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Intertwined tells the story of the more than 577 people enslaved by George and Martha Washington at Mount Vernon. Told through the biographies of Sambo Anderson, Davy Gray, William Lee, Kate, Ona Judge, Nancy Carter Quander, Edmund Parker, Caroline Branham, and the Washingtons, this eight-part podcast series explores the lives and labors of Mount Vernon’s enslaved community, and how we interpret slavery at the historic site today.

...

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Although you might not realize it, in the years before the American Revolution, Nova Scotia was all the rage. People concocted various schemes to settle it, and the British government saw it as one of the keys to its new vision of empire after the Seven Years' War. Nova Scotia has a fascinating, often troubled history. Indigenous peoples and European powers competed for the land, and access to the colony’s lucrative fishing gro...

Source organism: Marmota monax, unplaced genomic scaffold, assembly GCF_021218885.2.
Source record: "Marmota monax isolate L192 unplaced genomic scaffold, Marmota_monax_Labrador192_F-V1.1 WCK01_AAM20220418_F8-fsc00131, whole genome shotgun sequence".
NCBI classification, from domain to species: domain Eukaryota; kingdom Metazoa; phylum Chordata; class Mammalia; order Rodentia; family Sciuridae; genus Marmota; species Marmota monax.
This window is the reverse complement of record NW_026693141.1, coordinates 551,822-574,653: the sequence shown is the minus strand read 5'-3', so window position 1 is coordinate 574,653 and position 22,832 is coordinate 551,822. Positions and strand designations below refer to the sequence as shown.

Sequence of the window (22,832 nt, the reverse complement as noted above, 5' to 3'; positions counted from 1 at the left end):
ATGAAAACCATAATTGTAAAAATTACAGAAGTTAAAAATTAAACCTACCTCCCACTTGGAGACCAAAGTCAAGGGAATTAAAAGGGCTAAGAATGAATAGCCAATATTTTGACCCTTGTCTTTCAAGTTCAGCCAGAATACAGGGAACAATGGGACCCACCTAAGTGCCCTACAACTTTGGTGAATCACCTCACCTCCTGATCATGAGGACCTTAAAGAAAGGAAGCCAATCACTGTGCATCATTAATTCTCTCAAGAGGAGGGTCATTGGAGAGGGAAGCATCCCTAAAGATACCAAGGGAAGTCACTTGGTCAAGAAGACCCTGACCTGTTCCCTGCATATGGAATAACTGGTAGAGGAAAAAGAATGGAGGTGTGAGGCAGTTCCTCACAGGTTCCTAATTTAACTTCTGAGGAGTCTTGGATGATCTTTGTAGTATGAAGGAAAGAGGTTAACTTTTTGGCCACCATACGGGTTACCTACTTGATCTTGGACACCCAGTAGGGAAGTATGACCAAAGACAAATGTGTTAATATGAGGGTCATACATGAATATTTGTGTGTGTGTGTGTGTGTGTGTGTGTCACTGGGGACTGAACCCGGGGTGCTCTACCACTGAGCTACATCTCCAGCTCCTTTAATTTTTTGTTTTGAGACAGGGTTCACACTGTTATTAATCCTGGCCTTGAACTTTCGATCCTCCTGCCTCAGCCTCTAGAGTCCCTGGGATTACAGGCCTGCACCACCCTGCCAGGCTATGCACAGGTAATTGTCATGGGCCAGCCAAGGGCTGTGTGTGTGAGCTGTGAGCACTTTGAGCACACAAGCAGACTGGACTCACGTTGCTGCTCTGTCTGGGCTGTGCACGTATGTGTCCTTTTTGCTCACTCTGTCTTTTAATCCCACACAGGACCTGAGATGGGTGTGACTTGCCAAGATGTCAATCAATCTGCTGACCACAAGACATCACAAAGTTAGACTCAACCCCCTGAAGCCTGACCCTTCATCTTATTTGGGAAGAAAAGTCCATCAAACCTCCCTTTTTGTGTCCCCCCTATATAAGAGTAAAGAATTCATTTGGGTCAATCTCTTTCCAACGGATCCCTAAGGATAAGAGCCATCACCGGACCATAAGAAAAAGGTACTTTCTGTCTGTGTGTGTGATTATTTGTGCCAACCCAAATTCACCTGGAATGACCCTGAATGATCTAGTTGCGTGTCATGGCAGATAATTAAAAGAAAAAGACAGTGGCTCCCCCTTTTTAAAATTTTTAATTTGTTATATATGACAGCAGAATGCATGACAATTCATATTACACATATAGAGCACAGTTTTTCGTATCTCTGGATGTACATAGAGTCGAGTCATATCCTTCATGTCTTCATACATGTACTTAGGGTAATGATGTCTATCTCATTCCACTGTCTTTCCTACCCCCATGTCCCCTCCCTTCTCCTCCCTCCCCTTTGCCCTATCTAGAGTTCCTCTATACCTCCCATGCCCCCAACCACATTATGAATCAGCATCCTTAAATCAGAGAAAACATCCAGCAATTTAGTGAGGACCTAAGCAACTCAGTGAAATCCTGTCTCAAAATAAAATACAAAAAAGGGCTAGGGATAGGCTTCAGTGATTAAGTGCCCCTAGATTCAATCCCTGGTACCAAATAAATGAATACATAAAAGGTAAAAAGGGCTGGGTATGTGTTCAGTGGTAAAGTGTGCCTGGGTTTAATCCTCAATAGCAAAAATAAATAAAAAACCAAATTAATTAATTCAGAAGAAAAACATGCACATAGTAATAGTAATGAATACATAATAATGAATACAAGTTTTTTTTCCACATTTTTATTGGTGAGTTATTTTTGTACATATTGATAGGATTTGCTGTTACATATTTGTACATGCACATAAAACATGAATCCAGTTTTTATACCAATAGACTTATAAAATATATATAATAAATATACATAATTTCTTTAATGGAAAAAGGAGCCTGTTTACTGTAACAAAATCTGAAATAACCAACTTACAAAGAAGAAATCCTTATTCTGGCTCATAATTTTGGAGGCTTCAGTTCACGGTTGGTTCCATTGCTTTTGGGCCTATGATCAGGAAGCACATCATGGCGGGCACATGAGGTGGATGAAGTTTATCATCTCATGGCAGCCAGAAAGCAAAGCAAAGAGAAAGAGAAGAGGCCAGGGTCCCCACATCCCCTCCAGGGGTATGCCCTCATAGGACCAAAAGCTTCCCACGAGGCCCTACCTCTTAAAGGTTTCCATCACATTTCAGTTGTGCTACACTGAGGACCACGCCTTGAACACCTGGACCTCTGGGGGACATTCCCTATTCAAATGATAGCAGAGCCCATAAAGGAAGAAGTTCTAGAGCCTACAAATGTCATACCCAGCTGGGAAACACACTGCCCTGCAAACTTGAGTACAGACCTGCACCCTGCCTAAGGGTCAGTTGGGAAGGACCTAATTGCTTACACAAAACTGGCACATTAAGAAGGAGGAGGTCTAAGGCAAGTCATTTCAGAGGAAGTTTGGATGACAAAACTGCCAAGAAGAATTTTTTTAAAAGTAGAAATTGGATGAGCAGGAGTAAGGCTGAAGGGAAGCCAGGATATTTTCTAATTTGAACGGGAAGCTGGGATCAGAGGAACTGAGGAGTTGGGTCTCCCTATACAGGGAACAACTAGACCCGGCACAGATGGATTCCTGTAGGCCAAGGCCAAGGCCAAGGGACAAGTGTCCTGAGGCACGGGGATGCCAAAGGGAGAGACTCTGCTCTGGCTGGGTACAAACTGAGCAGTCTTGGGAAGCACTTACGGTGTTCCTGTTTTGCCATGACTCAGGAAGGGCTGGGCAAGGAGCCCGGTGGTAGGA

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In May 1796, an enslaved woman named Ona Judge fled the presidential household in Philadelphia and escaped to freedom on a ship headed for New Hampshire. Judge’s successful flight was one of many such escapes by the sea in the 18th and 19th centuries. Enslaved people boarded ships docked in ports great and small and used coastal water ways and the ocean as highways to freedom. We often learn about the Underground Railroad in school...

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To kick off Season 6, we bring you the story of America’s Favorite Fighting Frenchmen. In 1777, the Marquis de Lafayette sailed from France with a commission as a major general in the Continental Army. Unlike many other European soldiers of fortune, Lafayette paid his own way and had no expectation that he would be placed at the head of American forces. We best remember Lafayette for his service in the American Revolution, his clos...